With the demand for basmatirice shooting up in the country, the premium fragrant variety is becoming a target of unscrupulous players, who are flooding the market with adulterated rice. This is not only casting a shadow on exports sometimes; it is misleading unsuspecting consumers who end up buying substandard basmati rice.
The Food Safety and Standards Authority of India (FSSAI), which has recently come out with a set of standards for this premium rice variety, has launched a nationwide awareness campaign in association with the industry to promote the quality standards.
‘We have been receiving complaints, particularly from rural areas, against adulterated basmati rice and duplicate brands. We have alerted all our field officers to collect samples from supermarkets and retail outlets frequently and send them for testing,’ G Kamala Vardhana Rao, Chief Executive Officer of FSSAI, said.
Addressing the 10-city national roadshow – Basmati Rice – No Compromise – virtually on Thursday, he said the authority had set the standards for basmati rice for the first time in August 2023. ‘The consumption of basmati rice is increasing. So there is a need to ensure quality standards are conformed to. The standards cover quality, flavour, aroma, texture, and moisture,’ he said.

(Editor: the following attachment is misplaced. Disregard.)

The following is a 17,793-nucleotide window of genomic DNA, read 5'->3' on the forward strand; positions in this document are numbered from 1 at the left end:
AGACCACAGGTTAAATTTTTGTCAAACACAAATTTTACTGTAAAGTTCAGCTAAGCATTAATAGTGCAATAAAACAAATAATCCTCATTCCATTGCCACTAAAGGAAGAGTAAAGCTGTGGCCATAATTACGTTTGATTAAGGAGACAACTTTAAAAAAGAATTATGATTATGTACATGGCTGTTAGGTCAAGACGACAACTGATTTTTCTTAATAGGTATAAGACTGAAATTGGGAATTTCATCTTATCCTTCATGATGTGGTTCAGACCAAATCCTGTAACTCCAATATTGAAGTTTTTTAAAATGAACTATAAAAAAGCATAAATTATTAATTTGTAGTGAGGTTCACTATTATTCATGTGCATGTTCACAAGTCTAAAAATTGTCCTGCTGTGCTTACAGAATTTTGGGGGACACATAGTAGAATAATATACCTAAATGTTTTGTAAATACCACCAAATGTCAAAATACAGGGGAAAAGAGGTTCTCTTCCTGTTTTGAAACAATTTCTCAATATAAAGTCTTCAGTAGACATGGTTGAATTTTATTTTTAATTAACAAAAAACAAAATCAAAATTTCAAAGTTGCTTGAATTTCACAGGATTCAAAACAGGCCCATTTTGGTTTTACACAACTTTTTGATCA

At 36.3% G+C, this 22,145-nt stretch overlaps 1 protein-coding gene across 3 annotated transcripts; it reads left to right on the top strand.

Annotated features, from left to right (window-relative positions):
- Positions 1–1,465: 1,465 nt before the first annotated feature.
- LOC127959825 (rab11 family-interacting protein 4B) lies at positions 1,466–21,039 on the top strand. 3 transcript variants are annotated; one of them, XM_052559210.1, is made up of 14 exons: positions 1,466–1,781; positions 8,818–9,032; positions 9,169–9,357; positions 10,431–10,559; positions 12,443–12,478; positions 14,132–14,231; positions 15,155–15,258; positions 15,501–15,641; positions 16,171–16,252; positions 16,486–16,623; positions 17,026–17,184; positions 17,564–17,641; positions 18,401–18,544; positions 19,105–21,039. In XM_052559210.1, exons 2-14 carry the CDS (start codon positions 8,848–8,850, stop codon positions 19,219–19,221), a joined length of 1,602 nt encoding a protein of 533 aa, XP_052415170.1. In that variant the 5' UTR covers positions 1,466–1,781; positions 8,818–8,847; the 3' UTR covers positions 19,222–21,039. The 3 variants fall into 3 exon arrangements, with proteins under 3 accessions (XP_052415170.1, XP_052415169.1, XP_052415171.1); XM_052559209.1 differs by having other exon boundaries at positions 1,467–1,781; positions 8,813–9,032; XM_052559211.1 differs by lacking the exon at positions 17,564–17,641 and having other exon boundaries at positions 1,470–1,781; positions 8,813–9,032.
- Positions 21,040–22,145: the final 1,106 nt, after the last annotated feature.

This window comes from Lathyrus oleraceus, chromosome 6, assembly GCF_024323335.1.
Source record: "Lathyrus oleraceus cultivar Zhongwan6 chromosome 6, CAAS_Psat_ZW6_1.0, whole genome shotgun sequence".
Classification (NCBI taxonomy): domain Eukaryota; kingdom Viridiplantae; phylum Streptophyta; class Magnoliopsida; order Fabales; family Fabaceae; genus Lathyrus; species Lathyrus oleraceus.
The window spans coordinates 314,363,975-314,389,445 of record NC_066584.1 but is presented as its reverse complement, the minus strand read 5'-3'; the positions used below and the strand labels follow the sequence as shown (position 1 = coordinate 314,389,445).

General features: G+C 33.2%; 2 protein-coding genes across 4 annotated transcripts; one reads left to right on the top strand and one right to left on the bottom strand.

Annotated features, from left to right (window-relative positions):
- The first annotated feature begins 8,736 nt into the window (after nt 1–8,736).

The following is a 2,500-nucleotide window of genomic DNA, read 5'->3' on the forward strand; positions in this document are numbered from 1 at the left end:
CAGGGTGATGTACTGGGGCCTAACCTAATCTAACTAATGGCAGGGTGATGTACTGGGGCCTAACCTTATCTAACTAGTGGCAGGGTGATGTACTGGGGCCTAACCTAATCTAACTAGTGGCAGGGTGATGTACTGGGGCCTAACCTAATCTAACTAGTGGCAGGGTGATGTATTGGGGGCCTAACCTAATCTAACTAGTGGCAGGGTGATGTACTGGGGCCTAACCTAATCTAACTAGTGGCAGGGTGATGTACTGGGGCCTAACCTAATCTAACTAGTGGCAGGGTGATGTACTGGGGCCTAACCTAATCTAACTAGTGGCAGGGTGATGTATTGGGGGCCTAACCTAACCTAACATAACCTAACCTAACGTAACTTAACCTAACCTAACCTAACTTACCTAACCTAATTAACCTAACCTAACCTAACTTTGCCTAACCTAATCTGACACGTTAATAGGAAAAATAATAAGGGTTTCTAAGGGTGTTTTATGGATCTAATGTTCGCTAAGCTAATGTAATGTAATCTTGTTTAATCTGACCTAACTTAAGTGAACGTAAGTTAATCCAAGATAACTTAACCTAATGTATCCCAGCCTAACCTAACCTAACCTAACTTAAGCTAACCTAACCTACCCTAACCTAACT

Ayush Gupta, Business Head of KRBL Ltd (a leading exporter of basmati rice), said the country produced about 7.5 million tonnes of basmati rice. ‘Of this, about 4.5 mt are exported and the remaining 3 mt are consumed domestically. While the hospitality sector consumes 60 per cent of the 3 mt, the remaining quantity (about 1.8 mt) is consumed by individual consumers,’ he said.
He said a large chunk (1.2 mt) of the basmati rice consumed by individuals was unbranded, leaving a huge scope for adulteration. ‘This is impacting the image of basmati rice. Since they are mixing it with ordinary rice varieties, they are able to sell it cheap,’ he said.
The countrywide roadshow is aimed at educating the ecosystem about the new standards and creating awareness on adulteration.
Harinder Singh Oberoi, Director of National Institute of Food Technology Entrepreneurship and Management, felt that there was a need to develop a tool kit to easily test the samples.
‘We have mooted the idea with the industry. If we get funding, we can develop a simple testing equipment, which can assess the quality in a few minutes,’ he said.
‘Adulteration in basmati rice doesn’t mean that it will spoil the health of people. Since they mix it with other rice varieties, there are no health risks. But it is the question of deceiving the consumers,’ he pointed out.
This article has been republished from The Hindu Business Line